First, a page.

Legalise cannabis party seeking Arab vote
"While the main parties compete over who can best handle the Palestinian issue and the economy, Israel's Green Leaf Party is seeking entry into the Knesset on a legalise cannabis platform.

Polls show that young voters, disillusioned with the main parties, may give Green Leaf its first foothold in parliament during the elections on Tuesday."

March 20, 2006

Japan's rich buy organs from executed Chinese prisoners
"Beijing does not reveal how many people it executes, but analysts estimate as many as 8,000 people are killed each year. Reports of Chinese authorities removing organs from executed prisoners have been circulating since the mid-1980s, when the development of a drug called Cyclosoporine-A made transplants a newly viable option for patients."

New Zealand: Plan to tag and number children
"The Government is examining a proposal to have children tagged and numbered in a central database to stem abuse and failure at school.

Personal details of every New Zealand child, including welfare and health concerns, would be entered into the database, to be shared by schools, social agencies and health authorities.

It would be similar to Scottish and British initiatives, with a single ID number issued for each child, enabling authorities to be alerted to potential problems.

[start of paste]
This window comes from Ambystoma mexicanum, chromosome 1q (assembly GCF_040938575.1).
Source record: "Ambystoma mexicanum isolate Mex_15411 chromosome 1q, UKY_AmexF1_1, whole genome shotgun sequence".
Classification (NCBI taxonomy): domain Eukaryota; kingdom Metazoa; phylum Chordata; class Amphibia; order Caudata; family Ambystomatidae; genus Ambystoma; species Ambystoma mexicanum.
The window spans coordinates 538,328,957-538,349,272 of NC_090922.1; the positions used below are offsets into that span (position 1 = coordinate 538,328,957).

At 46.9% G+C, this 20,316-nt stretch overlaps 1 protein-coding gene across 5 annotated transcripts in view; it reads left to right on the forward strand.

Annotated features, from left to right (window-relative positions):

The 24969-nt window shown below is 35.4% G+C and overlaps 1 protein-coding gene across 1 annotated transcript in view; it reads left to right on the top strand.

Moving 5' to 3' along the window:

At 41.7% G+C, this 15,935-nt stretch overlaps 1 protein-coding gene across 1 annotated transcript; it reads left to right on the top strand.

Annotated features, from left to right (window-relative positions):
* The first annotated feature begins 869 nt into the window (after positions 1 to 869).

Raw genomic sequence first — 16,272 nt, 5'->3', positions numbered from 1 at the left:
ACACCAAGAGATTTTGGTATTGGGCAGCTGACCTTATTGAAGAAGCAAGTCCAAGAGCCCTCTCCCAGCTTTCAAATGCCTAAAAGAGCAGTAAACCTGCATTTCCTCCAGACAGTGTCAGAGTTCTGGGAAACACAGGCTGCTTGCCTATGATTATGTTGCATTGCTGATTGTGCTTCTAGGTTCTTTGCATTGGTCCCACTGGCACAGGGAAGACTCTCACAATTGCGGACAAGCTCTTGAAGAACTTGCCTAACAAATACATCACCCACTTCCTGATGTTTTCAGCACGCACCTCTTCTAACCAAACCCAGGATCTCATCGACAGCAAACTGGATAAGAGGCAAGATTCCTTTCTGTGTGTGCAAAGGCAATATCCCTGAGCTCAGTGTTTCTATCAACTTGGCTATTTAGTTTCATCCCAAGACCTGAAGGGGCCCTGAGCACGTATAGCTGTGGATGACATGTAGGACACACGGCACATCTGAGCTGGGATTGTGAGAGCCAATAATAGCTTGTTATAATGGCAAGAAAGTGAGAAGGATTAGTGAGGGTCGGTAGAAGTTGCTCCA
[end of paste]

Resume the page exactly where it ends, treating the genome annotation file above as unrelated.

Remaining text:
Social Development Minister David Benson-Pope said he had sought advice on setting up such a scheme here."

Bill would allow warrantless spying
"The bill would allow the NSA to eavesdrop, without a warrant, for up to 45 days per case, at which point the Justice Department would have three options. It could drop the surveillance, seek a warrant from FISA's court, or convince a handful of House and Senate members that although there is insufficient evidence for a warrant, continued surveillance 'is necessary to protect the United States,' according to a summary the four sponsors provided yesterday. They are Mike DeWine (Ohio), Lindsey O. Graham (S.C.), Chuck Hagel (Neb.) and Olympia J. Snowe (Maine)."
Ask - it shall be given,
Pay - and ye shall receive!

New Orleans Admits to SAF Attorneys They Have Seized Guns
"In a stunning reversal, the City of New Orleans revealed today to attorneys representing the Second Amendment Foundation and National Rifle Association that they do have a stockpile of firearms seized from private citizens in the wake of Hurricane Katrina.

The disclosure came as attorneys for both sides were preparing for a hearing in federal court on a motion filed earlier by SAF and NRA to hold the city in contempt. Plaintiffs' attorneys traveled to a location within the New Orleans city limits where they viewed more than 1,000 firearms that were being stored."

March 6, 2006

I apologise for the lack of recent updates - necessary hardware upgrades have required my attention over the last couple of weeks. I anticipate finishing the work within a week and posts will resume shortly afterwards.

Btw - I heard it straight from Lester the mouse - the saltypig may have updated his blog sometime recently...